Monsters & Demons: An Interview with Suzume Uchida (Part 1)
After an extensive and rewarding dialogue, ARCHIVE.pdf is excited to release the first portion of our interview with Japanese artist Suzume Uchida. In her relatively short painting career, Suzume Uchida has drawn international acclaim for her unflinching, autobiographical approach to painting. Her work pierces the psyche with a distinctively human sense of intimacy, making it both thought-provoking and moving. She is also renowned for her ongoing collaboration with Yohji Yamamoto, which has seamlessly adapted her paintings to a new medium.
Our conversation with Suzume-san ranges from her background and artistic approach to her thoughts about fashion and attitudes towards collaboration. Due to the quantity and quality of responses we received, we have decided to publish this interview in 2 parts. (The second part is available here). Read the full text of our interview below:
Hello Suzume-san, we hope that you are doing well. For the first question, we’d like to begin with a discussion around your background. At what age did you take up painting, and when did you decide to pursue art as a career? Was art always your principal passion, or did you have other intense interests when you were younger that tapered off as you grew older? Also, what influence did your family life have on your development as an artist?
I have loved to draw and paint since I was a child. I think my first encounter with art was Pierre-Auguste Renoir's 'Portrait of Mademoiselle Legrand' when I was eight years old, and Van Gogh's blue self-portrait, which I saw at the Musée d’Orsay when I was thirteen. When I was in junior high and high school, I published my illustrations on the internet and interacted with professional illustrators. Finally, when I was fifteen, I decided that I wanted to do something related to drawing as my career.
When I finished junior high school, I talked to my parents about my desire to go to art college, but they were very opposed. I continued to persuade them and managed to get them to let me go to an art preparatory school. However, when the lecturers gave me critiques of my paintings, I felt rejected and cried after every lecture. I gave up painting at the age of 17, thinking that I would never be able to make a career out of it because I was such a weak person.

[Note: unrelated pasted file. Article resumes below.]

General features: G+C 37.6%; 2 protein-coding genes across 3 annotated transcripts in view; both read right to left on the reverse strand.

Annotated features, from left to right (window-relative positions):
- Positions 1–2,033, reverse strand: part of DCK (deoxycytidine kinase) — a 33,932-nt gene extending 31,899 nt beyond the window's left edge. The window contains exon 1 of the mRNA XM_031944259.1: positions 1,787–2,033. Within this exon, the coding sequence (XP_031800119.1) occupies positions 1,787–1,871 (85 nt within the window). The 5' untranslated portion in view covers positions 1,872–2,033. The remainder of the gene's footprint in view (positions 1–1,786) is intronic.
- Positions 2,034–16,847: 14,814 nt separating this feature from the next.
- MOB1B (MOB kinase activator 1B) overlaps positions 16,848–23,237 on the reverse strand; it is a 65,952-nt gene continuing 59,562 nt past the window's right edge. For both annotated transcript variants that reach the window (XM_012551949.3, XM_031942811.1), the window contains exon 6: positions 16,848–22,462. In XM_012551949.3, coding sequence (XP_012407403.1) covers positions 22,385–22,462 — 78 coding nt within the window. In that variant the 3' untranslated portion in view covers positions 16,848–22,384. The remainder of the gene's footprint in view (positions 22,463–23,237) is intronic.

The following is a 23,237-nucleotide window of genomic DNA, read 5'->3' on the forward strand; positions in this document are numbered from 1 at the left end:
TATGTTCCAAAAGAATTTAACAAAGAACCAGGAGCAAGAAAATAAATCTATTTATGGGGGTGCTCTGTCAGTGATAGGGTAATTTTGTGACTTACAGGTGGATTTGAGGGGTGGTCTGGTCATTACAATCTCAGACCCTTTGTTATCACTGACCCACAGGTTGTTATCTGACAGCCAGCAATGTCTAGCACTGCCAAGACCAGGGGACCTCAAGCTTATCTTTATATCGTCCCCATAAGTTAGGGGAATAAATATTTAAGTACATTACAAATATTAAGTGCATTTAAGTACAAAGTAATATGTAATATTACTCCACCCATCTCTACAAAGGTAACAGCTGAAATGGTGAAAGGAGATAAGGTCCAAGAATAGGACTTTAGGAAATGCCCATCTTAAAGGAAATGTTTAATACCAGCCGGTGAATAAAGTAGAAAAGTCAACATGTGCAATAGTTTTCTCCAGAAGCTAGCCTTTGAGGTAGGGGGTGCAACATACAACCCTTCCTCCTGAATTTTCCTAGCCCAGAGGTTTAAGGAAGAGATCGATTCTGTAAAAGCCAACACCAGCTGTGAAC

Later, I studied design at university. I chose to study design as opposed to painting because for me, painting is like a direct manifestation of my own mind – whenever my art is ridiculed, it hurts me on a personal level. On the other hand, design involves many elements such as planning, ideas and rhetoric. So, with design, even if things go wrong at work, I wouldn't feel as if I was being attacked directly from the heart. Then, I got a job in advertising, but because I was inexperienced, I couldn't live up to the demands of the position. My health was also deteriorating, so I chose to quit the job.
When I was lying in bed thinking about what I wanted to do with my life in the future, I happened to find a painting by a wonderful artist on my phone. When I went to see his exhibition, I was impressed by the artist who was roughly the same age as me and was desperately trying to pursue the path of painting that I had given up on. After seeing this exhibit, I was motivated to collect more art and try modelling for painters, and it made me realize that I wanted to give painting another chance. Then, I painted one or two pieces that led me to where I am now.
I am grateful for the family I grew up in, but I also wish it had been better. I think the fact that I didn't get much praise made the hole in my heart bigger and bigger. However, it is precisely this hole in my heart that led me to choose art as my career.
How did you find your personal painting style, and how do you continue to evolve that style in the present day? What drew you towards realism over abstraction, and have you spent time experimenting with other methods in the past? As an artist, do you think being consistent in your aesthetic values is a valuable limitation of scope, or can it lead to a lack of inspiration if pushed to an extreme?
I just draw and try to express my ideas, and repeat the process. At the moment I mainly work with pencil and oil, but I have experimented with different materials such as watercolour, pastel, Japanese ink and sumi ink. I think this trial-and-error process will continue for the rest of my life as I try to find the best expression that suits me, both in terms of technique and materials.